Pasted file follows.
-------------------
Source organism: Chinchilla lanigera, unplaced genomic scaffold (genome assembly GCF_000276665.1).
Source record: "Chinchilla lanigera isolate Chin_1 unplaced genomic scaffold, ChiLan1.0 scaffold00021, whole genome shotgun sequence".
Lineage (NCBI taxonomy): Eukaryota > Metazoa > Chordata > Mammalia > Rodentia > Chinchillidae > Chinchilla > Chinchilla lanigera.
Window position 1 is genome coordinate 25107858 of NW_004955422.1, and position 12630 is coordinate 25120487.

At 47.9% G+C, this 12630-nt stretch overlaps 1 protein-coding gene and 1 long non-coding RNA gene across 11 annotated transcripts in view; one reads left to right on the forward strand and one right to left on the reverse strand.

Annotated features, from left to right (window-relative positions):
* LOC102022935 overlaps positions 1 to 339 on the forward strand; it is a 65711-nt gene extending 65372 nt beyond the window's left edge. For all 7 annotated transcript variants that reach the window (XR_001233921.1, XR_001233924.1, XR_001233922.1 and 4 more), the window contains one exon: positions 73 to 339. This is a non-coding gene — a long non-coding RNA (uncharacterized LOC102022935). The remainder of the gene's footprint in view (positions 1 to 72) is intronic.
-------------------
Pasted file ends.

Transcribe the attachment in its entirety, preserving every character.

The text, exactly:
Source organism: Chinchilla lanigera, unplaced genomic scaffold (genome assembly GCF_000276665.1).
Source record: "Chinchilla lanigera isolate Chin_1 unplaced genomic scaffold, ChiLan1.0 scaffold00021, whole genome shotgun sequence".
Lineage (NCBI taxonomy): Eukaryota > Metazoa > Chordata > Mammalia > Rodentia > Chinchillidae > Chinchilla > Chinchilla lanigera.
Window position 1 is genome coordinate 25107858 of NW_004955422.1, and position 12630 is coordinate 25120487.

At 47.9% G+C, this 12630-nt stretch overlaps 1 protein-coding gene and 1 long non-coding RNA gene across 11 annotated transcripts in view; one reads left to right on the forward strand and one right to left on the reverse strand.

Annotated features, from left to right (window-relative positions):
* LOC102022935 overlaps positions 1 to 339 on the forward strand; it is a 65711-nt gene extending 65372 nt beyond the window's left edge. For all 7 annotated transcript variants that reach the window (XR_001233921.1, XR_001233924.1, XR_001233922.1 and 4 more), the window contains one exon: positions 73 to 339. This is a non-coding gene — a long non-coding RNA (uncharacterized LOC102022935). The remainder of the gene's footprint in view (positions 1 to 72) is intronic.